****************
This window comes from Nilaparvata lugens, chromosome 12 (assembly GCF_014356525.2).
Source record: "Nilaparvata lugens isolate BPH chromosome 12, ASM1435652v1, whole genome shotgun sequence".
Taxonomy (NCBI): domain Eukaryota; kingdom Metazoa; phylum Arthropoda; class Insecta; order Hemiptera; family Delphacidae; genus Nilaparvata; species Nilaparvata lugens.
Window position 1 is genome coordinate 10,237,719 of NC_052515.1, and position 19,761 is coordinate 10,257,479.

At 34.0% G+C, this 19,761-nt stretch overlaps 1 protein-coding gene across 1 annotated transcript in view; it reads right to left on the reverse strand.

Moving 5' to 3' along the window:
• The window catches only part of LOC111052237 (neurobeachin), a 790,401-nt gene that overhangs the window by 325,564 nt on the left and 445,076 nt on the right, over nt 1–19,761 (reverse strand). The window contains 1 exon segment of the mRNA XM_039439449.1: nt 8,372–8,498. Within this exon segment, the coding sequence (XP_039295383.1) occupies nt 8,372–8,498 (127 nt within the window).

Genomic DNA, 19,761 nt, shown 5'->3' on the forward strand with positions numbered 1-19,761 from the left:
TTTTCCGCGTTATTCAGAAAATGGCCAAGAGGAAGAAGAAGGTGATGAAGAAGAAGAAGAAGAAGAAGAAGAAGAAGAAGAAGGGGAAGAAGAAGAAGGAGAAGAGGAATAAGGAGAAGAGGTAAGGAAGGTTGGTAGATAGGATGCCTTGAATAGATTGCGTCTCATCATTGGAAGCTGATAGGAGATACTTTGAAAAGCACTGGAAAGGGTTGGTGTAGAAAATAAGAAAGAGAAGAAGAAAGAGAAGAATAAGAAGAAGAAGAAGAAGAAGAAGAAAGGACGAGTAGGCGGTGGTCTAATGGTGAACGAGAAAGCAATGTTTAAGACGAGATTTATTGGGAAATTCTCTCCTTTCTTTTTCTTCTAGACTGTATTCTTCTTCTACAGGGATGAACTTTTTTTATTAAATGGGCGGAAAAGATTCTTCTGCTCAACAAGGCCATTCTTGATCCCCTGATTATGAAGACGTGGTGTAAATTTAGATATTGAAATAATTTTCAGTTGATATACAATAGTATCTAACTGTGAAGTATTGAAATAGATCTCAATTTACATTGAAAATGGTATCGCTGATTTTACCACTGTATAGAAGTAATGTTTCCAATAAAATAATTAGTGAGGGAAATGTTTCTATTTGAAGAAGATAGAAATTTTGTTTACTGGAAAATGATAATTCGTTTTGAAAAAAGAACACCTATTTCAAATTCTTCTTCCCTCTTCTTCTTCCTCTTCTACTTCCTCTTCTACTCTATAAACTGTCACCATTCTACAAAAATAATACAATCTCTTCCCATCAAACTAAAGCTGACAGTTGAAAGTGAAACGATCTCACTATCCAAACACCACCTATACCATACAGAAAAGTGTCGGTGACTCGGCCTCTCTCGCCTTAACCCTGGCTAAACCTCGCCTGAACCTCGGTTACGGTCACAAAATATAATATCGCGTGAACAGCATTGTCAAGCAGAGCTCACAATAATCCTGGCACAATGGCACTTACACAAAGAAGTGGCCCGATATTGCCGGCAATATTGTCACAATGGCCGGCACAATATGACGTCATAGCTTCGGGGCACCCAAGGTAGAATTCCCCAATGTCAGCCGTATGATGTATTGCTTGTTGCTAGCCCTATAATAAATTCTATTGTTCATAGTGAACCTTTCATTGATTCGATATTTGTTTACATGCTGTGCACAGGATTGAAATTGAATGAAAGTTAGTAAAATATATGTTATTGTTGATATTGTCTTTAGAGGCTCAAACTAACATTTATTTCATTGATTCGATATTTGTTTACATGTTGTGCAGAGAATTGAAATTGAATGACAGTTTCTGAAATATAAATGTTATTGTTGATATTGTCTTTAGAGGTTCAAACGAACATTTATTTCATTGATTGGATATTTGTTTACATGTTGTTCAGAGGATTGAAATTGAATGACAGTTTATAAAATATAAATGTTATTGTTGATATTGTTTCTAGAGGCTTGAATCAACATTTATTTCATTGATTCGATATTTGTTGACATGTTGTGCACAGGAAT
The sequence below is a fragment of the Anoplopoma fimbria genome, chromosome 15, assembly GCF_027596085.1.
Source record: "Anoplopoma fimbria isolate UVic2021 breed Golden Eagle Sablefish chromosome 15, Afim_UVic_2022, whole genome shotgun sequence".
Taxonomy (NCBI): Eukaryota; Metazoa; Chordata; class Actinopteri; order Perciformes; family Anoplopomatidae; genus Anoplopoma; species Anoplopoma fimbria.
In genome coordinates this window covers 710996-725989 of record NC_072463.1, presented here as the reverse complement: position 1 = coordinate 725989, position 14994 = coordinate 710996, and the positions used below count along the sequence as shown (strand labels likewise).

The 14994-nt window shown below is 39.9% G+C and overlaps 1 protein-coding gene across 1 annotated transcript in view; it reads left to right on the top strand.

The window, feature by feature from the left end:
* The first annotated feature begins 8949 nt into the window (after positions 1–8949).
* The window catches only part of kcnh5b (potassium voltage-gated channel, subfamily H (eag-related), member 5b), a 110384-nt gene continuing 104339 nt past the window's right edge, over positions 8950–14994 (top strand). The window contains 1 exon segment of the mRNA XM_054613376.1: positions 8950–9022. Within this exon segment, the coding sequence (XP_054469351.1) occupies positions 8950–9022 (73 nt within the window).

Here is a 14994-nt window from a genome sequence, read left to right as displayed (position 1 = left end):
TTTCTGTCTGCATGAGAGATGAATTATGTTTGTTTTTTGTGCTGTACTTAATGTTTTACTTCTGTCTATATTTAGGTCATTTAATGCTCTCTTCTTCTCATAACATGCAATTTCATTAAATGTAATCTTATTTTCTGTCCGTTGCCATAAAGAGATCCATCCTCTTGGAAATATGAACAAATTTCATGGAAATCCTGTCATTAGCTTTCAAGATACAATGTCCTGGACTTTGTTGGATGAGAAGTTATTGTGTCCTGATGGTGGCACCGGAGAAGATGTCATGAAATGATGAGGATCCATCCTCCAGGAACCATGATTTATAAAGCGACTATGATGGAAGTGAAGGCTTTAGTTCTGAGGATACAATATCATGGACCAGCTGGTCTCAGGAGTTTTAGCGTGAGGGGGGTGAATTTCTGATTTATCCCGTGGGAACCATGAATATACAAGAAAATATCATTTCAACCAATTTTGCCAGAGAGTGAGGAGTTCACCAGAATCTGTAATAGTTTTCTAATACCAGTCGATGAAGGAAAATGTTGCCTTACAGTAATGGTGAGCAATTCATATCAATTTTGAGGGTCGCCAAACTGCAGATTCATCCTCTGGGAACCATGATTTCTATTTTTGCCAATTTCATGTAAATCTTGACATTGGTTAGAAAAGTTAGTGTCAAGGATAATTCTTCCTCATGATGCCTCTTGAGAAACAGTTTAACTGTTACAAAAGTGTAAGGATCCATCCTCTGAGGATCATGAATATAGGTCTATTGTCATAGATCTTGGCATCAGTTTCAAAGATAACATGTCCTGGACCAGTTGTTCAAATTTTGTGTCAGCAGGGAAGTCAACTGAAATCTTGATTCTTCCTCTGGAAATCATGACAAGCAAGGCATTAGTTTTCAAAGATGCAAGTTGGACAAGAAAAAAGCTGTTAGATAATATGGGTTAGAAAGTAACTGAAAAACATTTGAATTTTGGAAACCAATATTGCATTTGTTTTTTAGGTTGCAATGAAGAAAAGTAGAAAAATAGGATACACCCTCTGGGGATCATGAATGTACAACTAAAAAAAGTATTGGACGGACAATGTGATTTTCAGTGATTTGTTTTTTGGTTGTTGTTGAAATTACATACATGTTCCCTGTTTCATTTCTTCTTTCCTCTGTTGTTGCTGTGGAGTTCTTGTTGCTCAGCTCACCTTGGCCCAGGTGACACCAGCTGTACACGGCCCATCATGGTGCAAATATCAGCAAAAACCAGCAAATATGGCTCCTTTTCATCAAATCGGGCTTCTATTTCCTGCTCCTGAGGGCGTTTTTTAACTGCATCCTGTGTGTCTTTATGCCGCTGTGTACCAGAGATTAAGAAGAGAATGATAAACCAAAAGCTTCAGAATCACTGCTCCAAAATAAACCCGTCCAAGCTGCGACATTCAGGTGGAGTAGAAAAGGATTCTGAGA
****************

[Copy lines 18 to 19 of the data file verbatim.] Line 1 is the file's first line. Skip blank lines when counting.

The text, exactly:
Here is a 14994-nt window from a genome sequence, read left to right as displayed (position 1 = left end):
TTTCTGTCTGCATGAGAGATGAATTATGTTTGTTTTTTGTGCTGTACTTAATGTTTTACTTCTGTCTATATTTAGGTCATTTAATGCTCTCTTCTTCTCATAACATGCAATTTCATTAAATGTAATCTTATTTTCTGTCCGTTGCCATAAAGAGATCCATCCTCTTGGAAATATGAACAAATTTCATGGAAATCCTGTCATTAGCTTTCAAGATACAATGTCCTGGACTTTGTTGGATGAGAAGTTATTGTGTCCTGATGGTGGCACCGGAGAAGATGTCATGAAATGATGAGGATCCATCCTCCAGGAACCATGATTTATAAAGCGACTATGATGGAAGTGAAGGCTTTAGTTCTGAGGATACAATATCATGGACCAGCTGGTCTCAGGAGTTTTAGCGTGAGGGGGGTGAATTTCTGATTTATCCCGTGGGAACCATGAATATACAAGAAAATATCATTTCAACCAATTTTGCCAGAGAGTGAGGAGTTCACCAGAATCTGTAATAGTTTTCTAATACCAGTCGATGAAGGAAAATGTTGCCTTACAGTAATGGTGAGCAATTCATATCAATTTTGAGGGTCGCCAAACTGCAGATTCATCCTCTGGGAACCATGATTTCTATTTTTGCCAATTTCATGTAAATCTTGACATTGGTTAGAAAAGTTAGTGTCAAGGATAATTCTTCCTCATGATGCCTCTTGAGAAACAGTTTAACTGTTACAAAAGTGTAAGGATCCATCCTCTGAGGATCATGAATATAGGTCTATTGTCATAGATCTTGGCATCAGTTTCAAAGATAACATGTCCTGGACCAGTTGTTCAAATTTTGTGTCAGCAGGGAAGTCAACTGAAATCTTGATTCTTCCTCTGGAAATCATGACAAGCAAGGCATTAGTTTTCAAAGATGCAAGTTGGACAAGAAAAAAGCTGTTAGATAATATGGGTTAGAAAGTAACTGAAAAACATTTGAATTTTGGAAACCAATATTGCATTTGTTTTTTAGGTTGCAATGAAGAAAAGTAGAAAAATAGGATACACCCTCTGGGGATCATGAATGTACAACTAAAAAAAGTATTGGACGGACAATGTGATTTTCAGTGATTTGTTTTTTGGTTGTTGTTGAAATTACATACATGTTCCCTGTTTCATTTCTTCTTTCCTCTGTTGTTGCTGTGGAGTTCTTGTTGCTCAGCTCACCTTGGCCCAGGTGACACCAGCTGTACACGGCCCATCATGGTGCAAATATCAGCAAAAACCAGCAAATATGGCTCCTTTTCATCAAATCGGGCTTCTATTTCCTGCTCCTGAGGGCGTTTTTTAACTGCATCCTGTGTGTCTTTATGCCGCTGTGTACCAGAGATTAAGAAGAGAATGATAAACCAAAAGCTTCAGAATCACTGCTCCAAAATAAACCCGTCCAAGCTGCGACATTCAGGTGGAGTAGAAAAGGATTCTGAGA